The real Joan of Arc was burned at the stake as a heretic at just 19, but a 33-year-old Ingrid Bergman delivers a mature performance as the French heroine that earned her an Oscar nomination — even though the 1948 film was not a success. Director Victor Flemming was a married man, but according to The New York Times, "fell deeply in love with the irresistible Swede and never really got over it." Flemming would die of heart failure the following year.

Given the slightly less fascinating film itself, one wonders how many historical figures would have been deemed deranged in other eras. Christ was likely thought of in this light by the pagan but practical-minded Romans of his day. Joan of Arc is just as zealous, but by her time, the West was entrenched in Christendom. So when this 15th-century peasant girl tells a magistrate she's had a vision from God that she is to lead French armies and save the country, her claims coincide with prophecy, and she gets an audience with the Dauphin.

A historical advantage of this 1948 biopic is that it was made at a time when Hollywood was catering to a country where Christian self-identification was more ubiquitous. This film's sincere religiosity contrasts with the more Machiavellian 1999 version starring Mila Jovovich. It's not hard to imagine further swashbuckling girl-boss reboots, but Bergman's version depicts Joan in her sincere spiritual commitments.

11. The Visit

Ingrid Bergman plays Karla Zachanassian, a beautiful and wealthy woman living in a decaying European hamlet, who has an affair with a local businessman, Serge Miller (Anthony Quinn). When she becomes pregnant, he denies paternity, and she flees the town in shame. Years later, she returns with an almost Hitchcockian proposal to the town's people. She will lavish on them millions if her scumbag ex is strung up in a show trial.

Released in 1964, "The Visit" was adapted from a popular Broadway play, but the theme about cash corrupting society is somewhat softened for the big screen, and it loses its Shakespearean coup de grâce. The film's director, Bernhard Wicki, explained the change in tellingly Tinseltown terms: "One cannot end a film with death as easily as one can a play."

The idea then becomes that Bergman's vengeful Karla has lived her life as a Count de Monte Cristo-esque quest for revenge, and yet, at her moment of satisfaction — plot twist! All along, she planned to shame the townspeople for accepting her twisted bargain, and most deliciously, her former lover must live out his days in the knowledge that his friends were willing to murder him for money. This ending might be darker than death and sillier, too, but Bergman is rousingly sinister in this black and white film. She would have made a good Cruella Deville or Maleficent had she lived until Hollywood became Disneyland.

10. Intermezzo

"Intermezzo" was Ingrid Bergman's first Hollwyood film. Released in 1939, it's a remake of the 1936 original from Bergman's home country of Sweden. Leslie Howard stars as Holger Brandt, a married concert violinist who falls in love with his daughter's piano teacher, Anita Hoffman (Bergman). He invites Anita on tour, and despite the couple's guilt, Holger is set on leaving his wife — until tragedy strikes and changes their plans.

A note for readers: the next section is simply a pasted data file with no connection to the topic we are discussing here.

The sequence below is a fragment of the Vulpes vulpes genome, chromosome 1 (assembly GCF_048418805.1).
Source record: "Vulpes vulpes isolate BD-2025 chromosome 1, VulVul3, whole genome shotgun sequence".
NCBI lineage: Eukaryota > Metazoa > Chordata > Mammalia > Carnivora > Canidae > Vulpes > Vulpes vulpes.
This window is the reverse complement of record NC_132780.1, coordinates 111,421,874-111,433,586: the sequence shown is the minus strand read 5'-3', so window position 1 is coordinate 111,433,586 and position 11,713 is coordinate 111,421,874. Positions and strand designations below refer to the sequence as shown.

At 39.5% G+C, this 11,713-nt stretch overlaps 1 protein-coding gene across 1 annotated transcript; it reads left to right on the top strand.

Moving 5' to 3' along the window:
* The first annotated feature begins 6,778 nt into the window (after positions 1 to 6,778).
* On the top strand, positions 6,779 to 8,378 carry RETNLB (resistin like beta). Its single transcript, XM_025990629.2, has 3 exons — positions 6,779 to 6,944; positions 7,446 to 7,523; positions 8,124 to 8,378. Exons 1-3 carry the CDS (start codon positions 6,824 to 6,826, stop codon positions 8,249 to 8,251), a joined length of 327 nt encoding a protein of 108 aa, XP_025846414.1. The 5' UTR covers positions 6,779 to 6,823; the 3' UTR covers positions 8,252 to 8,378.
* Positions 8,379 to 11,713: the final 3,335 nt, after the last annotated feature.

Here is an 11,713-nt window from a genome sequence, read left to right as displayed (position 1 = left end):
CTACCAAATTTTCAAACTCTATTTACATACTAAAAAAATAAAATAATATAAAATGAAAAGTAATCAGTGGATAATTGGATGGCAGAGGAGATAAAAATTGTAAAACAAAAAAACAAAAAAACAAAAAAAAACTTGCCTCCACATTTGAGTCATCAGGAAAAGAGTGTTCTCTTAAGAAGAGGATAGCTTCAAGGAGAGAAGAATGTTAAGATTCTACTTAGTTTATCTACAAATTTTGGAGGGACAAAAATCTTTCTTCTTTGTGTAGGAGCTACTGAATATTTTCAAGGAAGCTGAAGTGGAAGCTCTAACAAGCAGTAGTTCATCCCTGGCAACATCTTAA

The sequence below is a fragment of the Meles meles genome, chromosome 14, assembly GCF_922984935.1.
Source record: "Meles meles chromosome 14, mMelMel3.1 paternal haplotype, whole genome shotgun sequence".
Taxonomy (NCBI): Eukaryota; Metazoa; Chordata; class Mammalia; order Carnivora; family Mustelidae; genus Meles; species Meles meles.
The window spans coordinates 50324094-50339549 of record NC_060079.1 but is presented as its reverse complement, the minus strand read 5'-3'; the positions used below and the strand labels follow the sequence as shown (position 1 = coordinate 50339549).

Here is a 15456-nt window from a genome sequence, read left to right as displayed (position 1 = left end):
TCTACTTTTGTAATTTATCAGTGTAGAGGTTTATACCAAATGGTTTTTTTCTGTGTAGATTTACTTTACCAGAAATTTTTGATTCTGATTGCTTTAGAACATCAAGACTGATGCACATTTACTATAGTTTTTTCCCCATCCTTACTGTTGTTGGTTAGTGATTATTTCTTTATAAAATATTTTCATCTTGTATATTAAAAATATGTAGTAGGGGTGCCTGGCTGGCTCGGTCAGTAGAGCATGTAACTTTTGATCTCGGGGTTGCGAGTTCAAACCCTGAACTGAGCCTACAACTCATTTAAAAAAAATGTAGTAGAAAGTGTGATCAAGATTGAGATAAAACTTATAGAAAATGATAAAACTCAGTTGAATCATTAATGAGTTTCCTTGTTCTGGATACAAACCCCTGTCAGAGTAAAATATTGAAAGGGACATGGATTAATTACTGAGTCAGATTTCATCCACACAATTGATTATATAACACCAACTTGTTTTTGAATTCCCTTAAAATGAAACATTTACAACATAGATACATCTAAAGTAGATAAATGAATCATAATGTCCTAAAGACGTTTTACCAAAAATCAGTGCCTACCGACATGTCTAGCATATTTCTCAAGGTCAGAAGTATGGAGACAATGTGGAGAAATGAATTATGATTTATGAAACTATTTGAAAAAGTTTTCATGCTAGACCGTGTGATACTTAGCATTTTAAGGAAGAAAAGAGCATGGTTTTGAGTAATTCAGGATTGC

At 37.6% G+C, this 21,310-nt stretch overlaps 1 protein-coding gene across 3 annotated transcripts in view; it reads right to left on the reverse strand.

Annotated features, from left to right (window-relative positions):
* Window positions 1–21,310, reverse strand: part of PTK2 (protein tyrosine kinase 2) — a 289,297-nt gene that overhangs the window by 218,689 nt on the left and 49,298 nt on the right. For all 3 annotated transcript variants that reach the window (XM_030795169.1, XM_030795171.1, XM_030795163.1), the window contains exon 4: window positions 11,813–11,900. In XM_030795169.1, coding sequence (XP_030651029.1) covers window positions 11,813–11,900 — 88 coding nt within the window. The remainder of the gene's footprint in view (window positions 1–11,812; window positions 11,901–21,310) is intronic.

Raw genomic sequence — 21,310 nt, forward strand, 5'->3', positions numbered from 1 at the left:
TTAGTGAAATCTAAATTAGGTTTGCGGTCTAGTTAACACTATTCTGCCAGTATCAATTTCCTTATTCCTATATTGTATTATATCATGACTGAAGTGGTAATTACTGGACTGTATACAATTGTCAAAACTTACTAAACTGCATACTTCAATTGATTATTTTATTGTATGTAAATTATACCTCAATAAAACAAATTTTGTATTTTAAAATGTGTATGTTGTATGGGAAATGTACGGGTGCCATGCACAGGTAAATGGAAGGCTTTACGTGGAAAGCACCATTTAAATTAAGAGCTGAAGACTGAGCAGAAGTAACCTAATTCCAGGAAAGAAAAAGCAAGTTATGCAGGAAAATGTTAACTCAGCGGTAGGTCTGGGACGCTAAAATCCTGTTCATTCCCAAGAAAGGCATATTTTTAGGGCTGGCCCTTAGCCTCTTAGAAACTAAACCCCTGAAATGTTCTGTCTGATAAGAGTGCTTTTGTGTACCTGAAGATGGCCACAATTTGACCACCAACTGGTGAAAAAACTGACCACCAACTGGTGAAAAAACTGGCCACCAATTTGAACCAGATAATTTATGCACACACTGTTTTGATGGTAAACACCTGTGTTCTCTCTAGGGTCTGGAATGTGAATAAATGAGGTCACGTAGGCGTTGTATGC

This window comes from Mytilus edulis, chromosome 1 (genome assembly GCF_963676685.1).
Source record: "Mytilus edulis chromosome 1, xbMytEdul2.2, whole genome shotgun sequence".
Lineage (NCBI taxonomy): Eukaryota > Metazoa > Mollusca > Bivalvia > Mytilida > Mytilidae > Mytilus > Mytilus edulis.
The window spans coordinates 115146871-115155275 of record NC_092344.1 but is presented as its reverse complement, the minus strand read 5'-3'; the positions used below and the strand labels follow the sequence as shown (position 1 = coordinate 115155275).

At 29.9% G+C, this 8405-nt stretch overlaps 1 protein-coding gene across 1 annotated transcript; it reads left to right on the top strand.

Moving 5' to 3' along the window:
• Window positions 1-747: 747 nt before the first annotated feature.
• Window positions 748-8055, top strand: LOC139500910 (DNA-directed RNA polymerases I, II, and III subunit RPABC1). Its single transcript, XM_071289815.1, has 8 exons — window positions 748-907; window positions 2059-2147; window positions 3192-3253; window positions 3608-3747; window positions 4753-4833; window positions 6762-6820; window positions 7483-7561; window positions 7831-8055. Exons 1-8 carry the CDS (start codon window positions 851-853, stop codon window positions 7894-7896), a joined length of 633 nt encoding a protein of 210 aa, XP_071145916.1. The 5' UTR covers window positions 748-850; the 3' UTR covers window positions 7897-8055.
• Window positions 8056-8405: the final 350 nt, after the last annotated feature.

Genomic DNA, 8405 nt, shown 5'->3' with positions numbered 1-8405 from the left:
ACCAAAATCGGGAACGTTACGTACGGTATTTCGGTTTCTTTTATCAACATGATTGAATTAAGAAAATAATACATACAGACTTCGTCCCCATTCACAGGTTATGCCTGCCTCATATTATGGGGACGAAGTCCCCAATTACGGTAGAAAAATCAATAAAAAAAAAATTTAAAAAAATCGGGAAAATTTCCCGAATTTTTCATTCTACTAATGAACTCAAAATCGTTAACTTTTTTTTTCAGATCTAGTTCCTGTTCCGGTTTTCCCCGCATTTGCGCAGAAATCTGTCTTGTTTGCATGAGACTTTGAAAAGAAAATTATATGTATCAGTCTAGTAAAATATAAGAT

Bergman was around 23 years old and unable to speak English, but you wouldn't know it by watching. More importantly, the film's producer, David O. Selznick, who discovered Bergman, was blown away by her work ethic. He was simultaneously shooting "Gone With The Wind" but made time to praise the ingenue. "Miss Bergman is the most completely conscientious actress with whom I have ever worked ... She never for a minute suggests quitting at six o'clock or anything of the kind ... her natural sweetness and consideration and conscientiousness ... is completely in keeping with the fresh and pure personality and appearance which caused me to sign her."

Selznik was certainly selling his new star, and he would go on to loan her out at a great personal profit. Perhaps his flattery could be seen in that light alone if Bergman didn't earn so many other professional admirers in her long and dedicated career. "Intermezzo" was her first success and despite the language barrier, it vaulted her to Hollywood stardom.

9. Cactus Flower

"Cactus Flower" is a screwball comedy from 1969 and was well received by both audiences and critics. Roger Ebert liked it so much that he wrote that it's the kind of comedy that inspires "raucous laughter." 

This comedy is so specific to a time and place that it's not likely to induce any side-splitting laughs these days, but the story, based on a long-running Broadway play, is still amusing. Ingrid Bergman plays the nurse to a middle-aged dentist, Dr. Julian Winston (Walter Matthau). He's having a fling with 21-year-year-old Toni (Goldie Hawn) but tells her he's married to keep things casual. When he falls for her anyway, nurse Stephanie agrees to pose as Dr. Winston's wife and demand a divorce so this deceitful dentist doesn't have to admit he lied — about being married at least. The only problem is Bergman's nurse is in love with Winston too.

"Cactus Flower" doesn't have the moody style of the star's World WarII era films, particularly her masterful Hitchcock collaborations, but even in the late 1960s, Bergman still had the stuff to make a romantic plot turn.